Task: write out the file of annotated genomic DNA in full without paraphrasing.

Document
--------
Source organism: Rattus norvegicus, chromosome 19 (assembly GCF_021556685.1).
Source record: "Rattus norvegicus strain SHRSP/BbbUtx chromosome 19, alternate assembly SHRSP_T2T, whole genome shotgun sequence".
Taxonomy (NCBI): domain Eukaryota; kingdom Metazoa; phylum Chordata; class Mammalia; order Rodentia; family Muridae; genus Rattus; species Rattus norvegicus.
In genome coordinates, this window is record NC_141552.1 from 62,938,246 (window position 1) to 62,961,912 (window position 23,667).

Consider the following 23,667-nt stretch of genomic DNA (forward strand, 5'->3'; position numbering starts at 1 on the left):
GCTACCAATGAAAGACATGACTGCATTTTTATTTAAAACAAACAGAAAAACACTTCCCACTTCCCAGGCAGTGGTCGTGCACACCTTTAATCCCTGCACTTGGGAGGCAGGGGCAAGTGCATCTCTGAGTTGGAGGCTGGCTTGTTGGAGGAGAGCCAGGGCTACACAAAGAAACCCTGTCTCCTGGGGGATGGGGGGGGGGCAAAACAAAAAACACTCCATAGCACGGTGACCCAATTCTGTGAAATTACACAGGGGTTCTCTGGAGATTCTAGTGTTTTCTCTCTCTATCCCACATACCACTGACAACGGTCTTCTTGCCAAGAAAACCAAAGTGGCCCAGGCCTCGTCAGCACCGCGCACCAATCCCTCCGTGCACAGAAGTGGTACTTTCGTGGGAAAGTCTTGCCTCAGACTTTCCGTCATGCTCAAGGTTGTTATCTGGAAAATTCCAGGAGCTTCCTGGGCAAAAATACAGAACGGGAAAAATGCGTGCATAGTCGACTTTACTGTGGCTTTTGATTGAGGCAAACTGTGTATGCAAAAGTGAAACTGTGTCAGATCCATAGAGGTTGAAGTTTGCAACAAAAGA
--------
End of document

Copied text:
Source organism: Rattus norvegicus, chromosome 19 (assembly GCF_021556685.1).
Source record: "Rattus norvegicus strain SHRSP/BbbUtx chromosome 19, alternate assembly SHRSP_T2T, whole genome shotgun sequence".
Taxonomy (NCBI): domain Eukaryota; kingdom Metazoa; phylum Chordata; class Mammalia; order Rodentia; family Muridae; genus Rattus; species Rattus norvegicus.
In genome coordinates, this window is record NC_141552.1 from 62,938,246 (window position 1) to 62,961,912 (window position 23,667).

Consider the following 23,667-nt stretch of genomic DNA (forward strand, 5'->3'; position numbering starts at 1 on the left):
GCTACCAATGAAAGACATGACTGCATTTTTATTTAAAACAAACAGAAAAACACTTCCCACTTCCCAGGCAGTGGTCGTGCACACCTTTAATCCCTGCACTTGGGAGGCAGGGGCAAGTGCATCTCTGAGTTGGAGGCTGGCTTGTTGGAGGAGAGCCAGGGCTACACAAAGAAACCCTGTCTCCTGGGGGATGGGGGGGGGGCAAAACAAAAAACACTCCATAGCACGGTGACCCAATTCTGTGAAATTACACAGGGGTTCTCTGGAGATTCTAGTGTTTTCTCTCTCTATCCCACATACCACTGACAACGGTCTTCTTGCCAAGAAAACCAAAGTGGCCCAGGCCTCGTCAGCACCGCGCACCAATCCCTCCGTGCACAGAAGTGGTACTTTCGTGGGAAAGTCTTGCCTCAGACTTTCCGTCATGCTCAAGGTTGTTATCTGGAAAATTCCAGGAGCTTCCTGGGCAAAAATACAGAACGGGAAAAATGCGTGCATAGTCGACTTTACTGTGGCTTTTGATTGAGGCAAACTGTGTATGCAAAAGTGAAACTGTGTCAGATCCATAGAGGTTGAAGTTTGCAACAAAAGA